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  • Russian scientist Anatoli Bugorski, while doing maintenance work on particle accelerator, got his head stuck in the path of a proton beam. He described the experience of a flash ‘brighter than a thousand suns.”  Link here
  • Famous hacker Kevin Mitnick served five years in prison—four and a half years pre-trial and eight months in solitary confinement—because, according to Mitnick, law enforcement officials convinced a judge that he had the ability to “start a nuclear war by whistling into a pay phone”,meaning that law enforcement told the judge that he could somehow dial into the NORAD modem via a payphone from prison and communicate with the modem by whistling to launch nuclear missiles. Link here
  • ‘True Stories’ or ‘True History’, written in 2nd century, is considered to be the earliest known science fiction. It talked about traveling to outer space, alien life, inter-planetary warfare, artificial atmosphere, colonization of other planets and so on. Link here
  • A cow named Emily escaped a slaughterhouse, wandered for 40 days avoiding recapture and finally found refuge in a park. She then lived on for 8 years. After her death, she was buried between the statues of Mahatma Gandhi and Mother Teresa. A ‘Sacred Cow Animal Rights Memorial’ was built on her grave with her life sized statue of her. Link here.
  • When Islam was just beginning to bloom, a philosopher named Abul ʿAla Al-Maʿarri was born in Syria. He was so advanced and progressive in his views that he rejected all the religions of his days. He was described as ‘pessimistic freethinker and rationalist’. For him reason was the chief source of truth. He was strict vegetarian as he would not eat the meat produced through the slaughtering of animals. He didn’t even drink milk as he thought people had no right over milk produced by animals. He was strictly opposed to all kind of violence and lived his life as true ascetic. He also never married. He understood the concept of religious indoctrination. Link here
  • A religious song, written during 1630s, was performed only in Sistine Chapel. Transcribing this song or performing it elsewhere was punishable offense. Besides, three written compositions of the same song was distributed elsewhere but none captured the beauty of the original performance. However, 14 year old Mozart visited Sistine Chapel and listened to the performance which he later wrote down entirely from his memory. He again visited Sistine Chapel two days later, listened it again and made some minor corrections. For this feat, he was praised for his Musical Genius by Pope instead of being punished. Link here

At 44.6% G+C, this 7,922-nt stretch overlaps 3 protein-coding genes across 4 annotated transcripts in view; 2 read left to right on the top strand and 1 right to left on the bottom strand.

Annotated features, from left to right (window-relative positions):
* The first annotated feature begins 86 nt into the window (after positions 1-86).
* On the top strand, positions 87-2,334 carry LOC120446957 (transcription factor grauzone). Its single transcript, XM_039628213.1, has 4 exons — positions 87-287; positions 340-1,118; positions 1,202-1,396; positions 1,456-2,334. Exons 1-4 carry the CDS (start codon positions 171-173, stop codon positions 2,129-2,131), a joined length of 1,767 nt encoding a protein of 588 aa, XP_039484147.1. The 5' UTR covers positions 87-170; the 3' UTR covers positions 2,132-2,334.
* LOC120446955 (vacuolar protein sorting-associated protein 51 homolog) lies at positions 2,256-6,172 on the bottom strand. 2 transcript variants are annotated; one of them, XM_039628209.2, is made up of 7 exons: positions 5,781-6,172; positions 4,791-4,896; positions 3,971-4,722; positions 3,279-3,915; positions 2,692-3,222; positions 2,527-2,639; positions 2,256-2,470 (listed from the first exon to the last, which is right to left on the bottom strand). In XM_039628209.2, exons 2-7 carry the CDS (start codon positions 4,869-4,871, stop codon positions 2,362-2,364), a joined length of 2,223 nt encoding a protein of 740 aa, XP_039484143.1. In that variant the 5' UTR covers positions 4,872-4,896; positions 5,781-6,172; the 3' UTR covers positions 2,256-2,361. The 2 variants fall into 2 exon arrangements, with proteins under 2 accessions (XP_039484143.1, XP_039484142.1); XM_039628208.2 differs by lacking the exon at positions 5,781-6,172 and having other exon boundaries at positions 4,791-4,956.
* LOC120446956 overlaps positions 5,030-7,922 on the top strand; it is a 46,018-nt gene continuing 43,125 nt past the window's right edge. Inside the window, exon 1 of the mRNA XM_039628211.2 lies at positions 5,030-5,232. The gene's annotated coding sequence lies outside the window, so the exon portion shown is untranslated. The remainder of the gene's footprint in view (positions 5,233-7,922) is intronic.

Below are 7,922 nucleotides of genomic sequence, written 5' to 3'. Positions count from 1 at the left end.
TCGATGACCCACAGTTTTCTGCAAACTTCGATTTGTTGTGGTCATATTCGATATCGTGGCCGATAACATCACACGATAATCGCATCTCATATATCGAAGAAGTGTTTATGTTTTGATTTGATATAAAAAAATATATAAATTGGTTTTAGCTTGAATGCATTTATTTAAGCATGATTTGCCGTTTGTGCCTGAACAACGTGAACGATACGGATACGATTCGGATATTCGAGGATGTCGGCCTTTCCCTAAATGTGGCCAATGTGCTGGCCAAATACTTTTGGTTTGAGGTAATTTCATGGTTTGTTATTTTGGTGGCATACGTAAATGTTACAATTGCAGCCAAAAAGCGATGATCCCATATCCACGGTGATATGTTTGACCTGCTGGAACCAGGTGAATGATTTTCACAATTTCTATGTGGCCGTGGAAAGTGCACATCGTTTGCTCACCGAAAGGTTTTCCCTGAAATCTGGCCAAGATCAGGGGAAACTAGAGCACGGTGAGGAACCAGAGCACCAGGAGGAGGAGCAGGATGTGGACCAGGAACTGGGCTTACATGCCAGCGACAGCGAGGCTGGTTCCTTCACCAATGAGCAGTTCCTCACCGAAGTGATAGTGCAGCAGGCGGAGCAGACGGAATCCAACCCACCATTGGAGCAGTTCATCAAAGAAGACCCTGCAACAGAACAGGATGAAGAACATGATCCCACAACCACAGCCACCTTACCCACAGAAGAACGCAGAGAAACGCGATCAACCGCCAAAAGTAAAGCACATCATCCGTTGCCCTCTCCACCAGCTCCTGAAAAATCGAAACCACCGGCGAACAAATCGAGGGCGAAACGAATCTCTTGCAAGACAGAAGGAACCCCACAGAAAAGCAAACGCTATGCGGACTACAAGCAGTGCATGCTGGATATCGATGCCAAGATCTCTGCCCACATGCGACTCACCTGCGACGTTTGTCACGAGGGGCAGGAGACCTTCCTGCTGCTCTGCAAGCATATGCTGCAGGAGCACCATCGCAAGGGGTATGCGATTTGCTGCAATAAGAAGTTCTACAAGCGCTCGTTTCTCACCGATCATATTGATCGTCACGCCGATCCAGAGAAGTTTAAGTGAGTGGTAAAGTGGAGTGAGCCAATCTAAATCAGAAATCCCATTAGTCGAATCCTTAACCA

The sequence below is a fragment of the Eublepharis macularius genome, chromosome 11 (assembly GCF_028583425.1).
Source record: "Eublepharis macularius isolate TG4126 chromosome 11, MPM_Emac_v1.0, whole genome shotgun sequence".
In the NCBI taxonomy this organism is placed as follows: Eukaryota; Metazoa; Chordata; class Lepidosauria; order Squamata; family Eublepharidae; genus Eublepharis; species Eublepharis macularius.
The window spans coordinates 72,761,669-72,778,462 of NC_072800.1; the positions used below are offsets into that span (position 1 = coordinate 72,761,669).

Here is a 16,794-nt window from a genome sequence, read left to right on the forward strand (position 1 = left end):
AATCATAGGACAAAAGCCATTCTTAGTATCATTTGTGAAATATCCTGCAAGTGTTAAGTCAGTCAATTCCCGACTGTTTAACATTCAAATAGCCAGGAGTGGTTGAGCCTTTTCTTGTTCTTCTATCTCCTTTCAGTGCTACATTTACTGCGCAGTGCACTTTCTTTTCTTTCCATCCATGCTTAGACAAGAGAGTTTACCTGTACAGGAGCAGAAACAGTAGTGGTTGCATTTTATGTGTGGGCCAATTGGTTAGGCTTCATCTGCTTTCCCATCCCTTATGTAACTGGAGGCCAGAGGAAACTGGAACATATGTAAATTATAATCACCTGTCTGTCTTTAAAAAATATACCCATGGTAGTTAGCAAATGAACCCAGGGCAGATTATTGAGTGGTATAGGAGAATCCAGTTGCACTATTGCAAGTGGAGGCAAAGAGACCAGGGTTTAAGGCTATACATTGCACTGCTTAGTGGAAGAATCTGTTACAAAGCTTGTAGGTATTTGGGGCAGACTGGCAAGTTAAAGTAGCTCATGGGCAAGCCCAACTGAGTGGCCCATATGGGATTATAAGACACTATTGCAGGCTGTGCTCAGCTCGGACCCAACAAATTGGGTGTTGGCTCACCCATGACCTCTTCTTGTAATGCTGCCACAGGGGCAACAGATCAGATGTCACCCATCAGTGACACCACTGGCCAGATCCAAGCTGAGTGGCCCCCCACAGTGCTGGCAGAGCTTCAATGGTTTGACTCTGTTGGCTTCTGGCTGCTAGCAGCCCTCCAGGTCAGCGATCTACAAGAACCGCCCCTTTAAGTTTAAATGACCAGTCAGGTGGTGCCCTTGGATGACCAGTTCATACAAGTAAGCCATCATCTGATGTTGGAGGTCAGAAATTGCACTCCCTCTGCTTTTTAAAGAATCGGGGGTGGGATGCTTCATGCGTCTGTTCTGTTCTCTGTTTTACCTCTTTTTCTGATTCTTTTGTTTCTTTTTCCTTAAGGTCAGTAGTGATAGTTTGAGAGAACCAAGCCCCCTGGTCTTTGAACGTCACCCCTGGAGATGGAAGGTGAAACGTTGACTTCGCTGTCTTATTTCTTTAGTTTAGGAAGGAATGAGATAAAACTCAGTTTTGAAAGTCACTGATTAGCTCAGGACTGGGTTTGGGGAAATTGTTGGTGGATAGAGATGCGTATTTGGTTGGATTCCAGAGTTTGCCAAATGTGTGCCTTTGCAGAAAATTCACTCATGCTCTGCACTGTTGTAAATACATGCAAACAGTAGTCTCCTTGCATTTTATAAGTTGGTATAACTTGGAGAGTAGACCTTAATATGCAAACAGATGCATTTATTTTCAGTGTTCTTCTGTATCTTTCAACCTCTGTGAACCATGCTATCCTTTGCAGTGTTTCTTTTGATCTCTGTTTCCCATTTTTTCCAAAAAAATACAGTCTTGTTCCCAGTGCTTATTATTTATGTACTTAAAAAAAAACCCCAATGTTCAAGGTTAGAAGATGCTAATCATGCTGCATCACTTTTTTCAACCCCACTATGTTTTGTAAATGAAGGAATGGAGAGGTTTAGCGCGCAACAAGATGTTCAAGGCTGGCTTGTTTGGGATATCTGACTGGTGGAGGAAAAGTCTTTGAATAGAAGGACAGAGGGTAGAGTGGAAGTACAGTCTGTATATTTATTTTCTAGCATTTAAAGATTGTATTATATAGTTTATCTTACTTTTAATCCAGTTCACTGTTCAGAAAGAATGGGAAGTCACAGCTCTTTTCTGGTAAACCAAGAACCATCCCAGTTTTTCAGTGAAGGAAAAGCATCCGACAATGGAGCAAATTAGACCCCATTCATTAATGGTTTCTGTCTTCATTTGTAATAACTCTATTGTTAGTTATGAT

• Once a Air Canada flight’s fuel tank was filled with 22,300 pounds of fuel instead of required 22,300 Kg due to confusion about recently adopted metric system. The same flight ran out of fuel when it was flying at the altitude of 41,000 feet. However, one of the pilot was skilled glider and he was able to glide the plane to the nearest airport at Gimli, Canada and thereby avoiding the accident. Link here
  • In 1924, Hitler was once arrested and tried for High Treason. The usual punishment for such crimes were execution. However, judge let him go as he thought Hitler had good intentions. Link here
  • Poon Lim survived 133 days at sea by staying on 8 square feet raft. He survived by fishing, catching seabirds and collecting rainwater. At one point, he even hunted shark. Link here
  • Despite the objections of McDonald’s, the term “McJob” was added to Merriam-Webster’s Collegiate Dictionary in 2003. The term was defined as “a low-paying job that requires little skill and provides little opportunity for advancement”. Link here
  • Alvin Straight, a 73 old guy, wanted to visit his 80 year old brother who just suffered from a stroke. The problem was Alvin didn’t have a driving license. So he completed a journey of 390 kilometers on a John Deere lawn mower. At a top speed of 8 km/hr, this journey took about 6 weeks to complete. Link here
  • In some Cuban cigar factories, a ‘lector’ was appointed and whose job would entail to read aloud articles, stories and news from newspapers to keep the workers from getting bored due to their monotonous job. Due to this, illiterate workers became very well versed in intellectual matters. Link here
  • Famous musician Frank Zappa’s award winning album ‘Jazz from Hell’ received ‘Parental Advisory’ status despite the fact this album was merely a collection of instrumental songs with no lyric at all. It was given the said status because of the word ‘hell’ in its title and a song named ‘G-Spot Tornado’. Link here
  • Henry Allingham, the oldest Briton in history, died at the age of 113. He had participated in both WW1 and WW2. He credited his longevity to cigarettes, whiskey and wild, wild women – and a good sense of humor.  Link here
  • Fish hooks have been used to catch fish in stone age. Apparently, the design of such hooks haven’t changed much from what they were in stone age. Modern day hooks still look very much the same as those from stone age. Link here
  • Around 200 AD, Rome briefly had a population of 1 million. For next 1600 years (that is, before 19th century) or so, no other city ever touched that figure. Link here
  • During early days of postal system, people would write a ‘Crossed letter’, that is writing in both horizontally and vertically,  in order to save money (postal charges were high) and save paper. Link here
  • Frank Abagnale (the inspiration behind movie ‘Catch Me If You Can’), in his one of early cons, bought a dress of security man. He put a notice on ‘Deposit Box’ declaring that ‘Out of service. Place deposits with security guard on duty.’ Apparently, this trick worked. Later on, Abagnale expressed shock and wondered ‘how can a deposit box be out of order?’ Link here